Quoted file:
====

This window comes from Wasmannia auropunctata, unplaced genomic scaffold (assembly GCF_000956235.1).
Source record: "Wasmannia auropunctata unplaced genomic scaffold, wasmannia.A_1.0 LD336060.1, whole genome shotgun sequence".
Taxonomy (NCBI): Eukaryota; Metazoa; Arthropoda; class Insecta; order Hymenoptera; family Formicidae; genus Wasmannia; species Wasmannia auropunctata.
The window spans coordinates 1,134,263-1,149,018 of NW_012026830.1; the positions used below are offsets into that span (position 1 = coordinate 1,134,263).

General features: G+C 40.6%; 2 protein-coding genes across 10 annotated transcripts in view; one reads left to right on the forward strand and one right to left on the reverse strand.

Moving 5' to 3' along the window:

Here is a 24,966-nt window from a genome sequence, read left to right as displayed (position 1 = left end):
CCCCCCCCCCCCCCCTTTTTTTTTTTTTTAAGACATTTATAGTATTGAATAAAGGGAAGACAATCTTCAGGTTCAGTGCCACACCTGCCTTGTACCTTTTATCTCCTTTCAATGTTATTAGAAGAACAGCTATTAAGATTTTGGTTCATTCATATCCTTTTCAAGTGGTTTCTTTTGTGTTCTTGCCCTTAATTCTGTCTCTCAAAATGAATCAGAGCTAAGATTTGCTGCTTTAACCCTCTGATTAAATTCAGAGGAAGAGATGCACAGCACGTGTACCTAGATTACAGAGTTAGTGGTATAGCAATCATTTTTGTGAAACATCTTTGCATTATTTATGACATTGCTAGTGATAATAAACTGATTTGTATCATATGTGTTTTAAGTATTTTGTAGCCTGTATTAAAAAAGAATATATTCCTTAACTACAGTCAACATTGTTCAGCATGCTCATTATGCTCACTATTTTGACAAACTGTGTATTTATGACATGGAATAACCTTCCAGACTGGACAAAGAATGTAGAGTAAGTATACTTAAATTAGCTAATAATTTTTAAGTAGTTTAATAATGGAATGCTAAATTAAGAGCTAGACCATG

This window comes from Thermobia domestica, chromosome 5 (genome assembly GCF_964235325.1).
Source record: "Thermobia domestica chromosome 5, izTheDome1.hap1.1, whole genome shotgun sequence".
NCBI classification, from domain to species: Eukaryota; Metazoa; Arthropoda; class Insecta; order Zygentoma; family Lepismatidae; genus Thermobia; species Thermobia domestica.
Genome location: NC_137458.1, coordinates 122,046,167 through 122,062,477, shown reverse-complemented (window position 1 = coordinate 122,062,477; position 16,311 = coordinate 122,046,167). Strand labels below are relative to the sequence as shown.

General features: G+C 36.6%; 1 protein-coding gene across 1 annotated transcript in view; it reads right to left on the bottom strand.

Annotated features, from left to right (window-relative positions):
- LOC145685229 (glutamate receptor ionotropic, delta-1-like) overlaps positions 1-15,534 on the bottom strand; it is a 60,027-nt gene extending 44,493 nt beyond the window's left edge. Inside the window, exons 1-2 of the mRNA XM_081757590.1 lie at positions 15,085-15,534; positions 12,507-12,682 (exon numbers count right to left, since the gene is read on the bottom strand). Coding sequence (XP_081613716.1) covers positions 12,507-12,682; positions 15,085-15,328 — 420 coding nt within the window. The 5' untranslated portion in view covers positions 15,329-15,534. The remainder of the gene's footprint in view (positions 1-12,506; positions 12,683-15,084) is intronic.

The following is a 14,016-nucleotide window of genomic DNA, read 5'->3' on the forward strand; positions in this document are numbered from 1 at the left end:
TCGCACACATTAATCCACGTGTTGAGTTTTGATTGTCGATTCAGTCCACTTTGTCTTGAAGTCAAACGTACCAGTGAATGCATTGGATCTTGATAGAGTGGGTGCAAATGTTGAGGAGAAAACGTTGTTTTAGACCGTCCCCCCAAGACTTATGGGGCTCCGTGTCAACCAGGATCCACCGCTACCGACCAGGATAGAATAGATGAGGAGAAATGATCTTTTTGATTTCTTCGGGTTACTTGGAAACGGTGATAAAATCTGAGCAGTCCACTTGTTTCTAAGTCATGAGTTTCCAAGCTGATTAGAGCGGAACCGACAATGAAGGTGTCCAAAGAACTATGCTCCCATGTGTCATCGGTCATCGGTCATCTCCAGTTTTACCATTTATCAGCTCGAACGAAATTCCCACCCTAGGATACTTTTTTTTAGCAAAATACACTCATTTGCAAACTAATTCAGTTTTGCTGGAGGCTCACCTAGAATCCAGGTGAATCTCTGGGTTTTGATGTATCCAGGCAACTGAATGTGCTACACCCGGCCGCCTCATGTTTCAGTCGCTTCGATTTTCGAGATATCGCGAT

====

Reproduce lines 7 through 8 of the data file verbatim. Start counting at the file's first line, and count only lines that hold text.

Here is a 24,966-nt window from a genome sequence, read left to right as displayed (position 1 = left end):
CCCCCCCCCCCCCCCTTTTTTTTTTTTTTAAGACATTTATAGTATTGAATAAAGGGAAGACAATCTTCAGGTTCAGTGCCACACCTGCCTTGTACCTTTTATCTCCTTTCAATGTTATTAGAAGAACAGCTATTAAGATTTTGGTTCATTCATATCCTTTTCAAGTGGTTTCTTTTGTGTTCTTGCCCTTAATTCTGTCTCTCAAAATGAATCAGAGCTAAGATTTGCTGCTTTAACCCTCTGATTAAATTCAGAGGAAGAGATGCACAGCACGTGTACCTAGATTACAGAGTTAGTGGTATAGCAATCATTTTTGTGAAACATCTTTGCATTATTTATGACATTGCTAGTGATAATAAACTGATTTGTATCATATGTGTTTTAAGTATTTTGTAGCCTGTATTAAAAAAGAATATATTCCTTAACTACAGTCAACATTGTTCAGCATGCTCATTATGCTCACTATTTTGACAAACTGTGTATTTATGACATGGAATAACCTTCCAGACTGGACAAAGAATGTAGAGTAAGTATACTTAAATTAGCTAATAATTTTTAAGTAGTTTAATAATGGAATGCTAAATTAAGAGCTAGACCATG